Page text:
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Spanish institutions have forgotten to encourage the consumption of fruits, vegetables and legumes in schools and child overweight has become a serious problem that no one seems willing to tackle
We often see news in the press and television about the " worrisome" problem of childhood obesity. Unfortunately, this news passes and, sometime later, it is replaced by similar ones. While that happens, Spanish schoolchildren continue to gain weight. Exactly like the children of Malta, Greece and Italy.
You do not have to be an expert in public health or be a professor of statistics to realize that, faced with such a problem, there will be medium and long-term consequences on the health of citizens. Obesity is linked to many chronic diseases, from cardiovascular diseases and diabetes to cancer.
To all this we must add that those who should do something to prevent that excess weight are not doing it well. Or they are even doing next to nothing. I will give some examples so that the reader does not have to limit himself to reading figures and survey data.
I myself keep press clippings on the "serious problem" of cholesterol and childhood obesity. They are from 1991. At that time, the Spanish government took a report to the most important meeting on nutrition of the WHO-FAO in Rome in which it stated something like that “the Spanish population tends to move away from the Mediterranean diet” and that "something has to be done about it."
Since then, the consumption of legumes and bread, for example, has not stopped falling in Spain, along with disappointing figures for the intake of fruit and vegetables, the basis of the Mediterranean diet. Much reaction in this regard is not that there has been.
However, numerous studies carried out in the United States and in Europe itself point to the Mediterranean diet as a healthy lifestyle. If followed, it would reduce the obesity figures, drastically improve the number of diabetes cases, regulate our cholesterol, reduce breast cancer, hypertension and osteoporosis.
But the truth is that Spanish institutions do nothing, or almost nothing, to effectively promote the consumption of fruit, vegetables, legumes, nuts and virgin olive oil in all areas. Especially in schools where it is true that school cafeteria menus have improved a lot. Of course, after decades of neglect, suspicious fried foods, sanjacobos and croquettes.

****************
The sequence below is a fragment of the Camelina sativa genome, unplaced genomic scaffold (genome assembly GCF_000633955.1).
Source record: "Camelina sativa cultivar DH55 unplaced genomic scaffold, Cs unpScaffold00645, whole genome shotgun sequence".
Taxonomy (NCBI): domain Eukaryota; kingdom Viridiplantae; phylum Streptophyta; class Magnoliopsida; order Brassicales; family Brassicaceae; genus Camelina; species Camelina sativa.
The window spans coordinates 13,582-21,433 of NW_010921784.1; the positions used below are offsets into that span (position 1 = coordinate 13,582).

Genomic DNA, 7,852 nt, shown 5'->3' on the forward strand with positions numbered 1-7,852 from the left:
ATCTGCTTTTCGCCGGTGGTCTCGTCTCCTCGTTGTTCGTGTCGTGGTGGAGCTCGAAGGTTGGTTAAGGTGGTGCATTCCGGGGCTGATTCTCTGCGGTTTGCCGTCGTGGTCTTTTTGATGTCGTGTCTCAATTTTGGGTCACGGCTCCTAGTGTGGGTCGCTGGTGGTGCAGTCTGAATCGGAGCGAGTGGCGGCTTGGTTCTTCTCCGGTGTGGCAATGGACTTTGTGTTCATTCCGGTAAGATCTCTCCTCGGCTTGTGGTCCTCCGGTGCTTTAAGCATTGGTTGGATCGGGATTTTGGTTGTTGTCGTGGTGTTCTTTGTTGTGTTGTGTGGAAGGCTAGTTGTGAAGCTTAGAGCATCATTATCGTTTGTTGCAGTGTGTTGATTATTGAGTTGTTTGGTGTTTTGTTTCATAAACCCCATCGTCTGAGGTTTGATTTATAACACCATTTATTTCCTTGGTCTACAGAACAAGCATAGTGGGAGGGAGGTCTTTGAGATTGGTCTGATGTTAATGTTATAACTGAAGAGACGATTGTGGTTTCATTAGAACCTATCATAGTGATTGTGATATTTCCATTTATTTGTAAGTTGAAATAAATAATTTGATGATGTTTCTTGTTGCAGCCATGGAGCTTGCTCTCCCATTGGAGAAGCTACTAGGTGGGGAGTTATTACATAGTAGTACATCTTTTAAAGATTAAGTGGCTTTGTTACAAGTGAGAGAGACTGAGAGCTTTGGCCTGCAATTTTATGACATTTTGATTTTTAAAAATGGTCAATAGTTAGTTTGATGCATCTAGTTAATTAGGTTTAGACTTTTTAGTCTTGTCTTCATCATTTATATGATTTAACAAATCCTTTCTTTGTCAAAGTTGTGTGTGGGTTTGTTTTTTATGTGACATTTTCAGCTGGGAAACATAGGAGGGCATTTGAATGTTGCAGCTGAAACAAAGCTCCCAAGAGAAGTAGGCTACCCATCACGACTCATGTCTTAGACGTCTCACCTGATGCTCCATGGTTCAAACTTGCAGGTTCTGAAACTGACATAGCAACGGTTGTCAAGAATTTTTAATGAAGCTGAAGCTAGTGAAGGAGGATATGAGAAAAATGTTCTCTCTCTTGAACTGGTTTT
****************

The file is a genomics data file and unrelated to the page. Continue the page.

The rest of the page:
For the same price, you adults try to follow a Mediterranean diet in your workplace. If you are a student, at your University. Or if they are unfortunate enough to be hospitalized or forced to go to live in a nursing home. The truth is that the Mediterranean diet, admired throughout the world, is practiced less every day in Spain. From schools to residences. And if adults don't eat it, we can't expect kids to, especially with the publicity and social harassment about the wonders of fast food, hamburger, and chewy pizza.
Culprits and solutions
Don't bother looking for guilty parties: we all have that fault at the same time. It is a social problem that requires the involvement of everyone, of all institutions.
That the corresponding ministries or the government, at once, obligatorily include a subject or topics on health and healthy eating in the school curriculum. In the 80s it was planned and ended up in a drawer.
That physical activity in the school environment was better and with more hours. And that, of course, the children also did it outside the school environment. They cannot imagine the children who do at most two or three hours, the "compulsory" ones, of weekly "gymnastics" at school. Along with three hours a day, or more, of screens, mobiles and computers.
That the municipalities provide sufficient and nearby sports areas for the residents.
That in the school menu someone really supervises that what is said and signed in the contracts is carried out, and that where it says "vegetable stew" there is real vegetables and not four scattered peas and three pieces of carrot that the child does not even eat.
That in hospitals and health centers there should be nutritionists to advise and provide health education on nutrition for pregnant or lactating women, schoolchildren and adults. Everyone knows that huge amounts of money and resources would be saved through prevention, but it seems that medication is the premium.
Continuing to investigate and learn about such a complex and diffuse problem, which encompasses all social classes and geographical regions, is essential.
Today, by the way, we only have partial statistics and studies that are too generic. Our own research group can tell how we have detected pockets of childhood obesity of tremendous importance in places like Madrid, theoretically a region where obesity is not very prevalent. Also that when in that Madrid town we have proposed a concrete intervention plan to the city council, the authorities have preferred to ignore it so as not to cause " social alarm”. You know about the ostrich.
If we are really interested, as a society, in childhood obesity, the first thing to do is understand that it is everyone's problem, at all levels. And that it is essential to have a specific program, work to improve the situation and evaluate its effectiveness. It sounds very technical, heavy, "give me time." But we have already tried politics, good words and ineffectiveness and, believe me, with little success.

Being healthy is really about being at a weight that is right for you. The best way to find out if you are at a healthy weight or if you need to lose or gain weight is to talk to a doctor or dietitian, who can compare your weight with healthy norms to help you set realistic goals.

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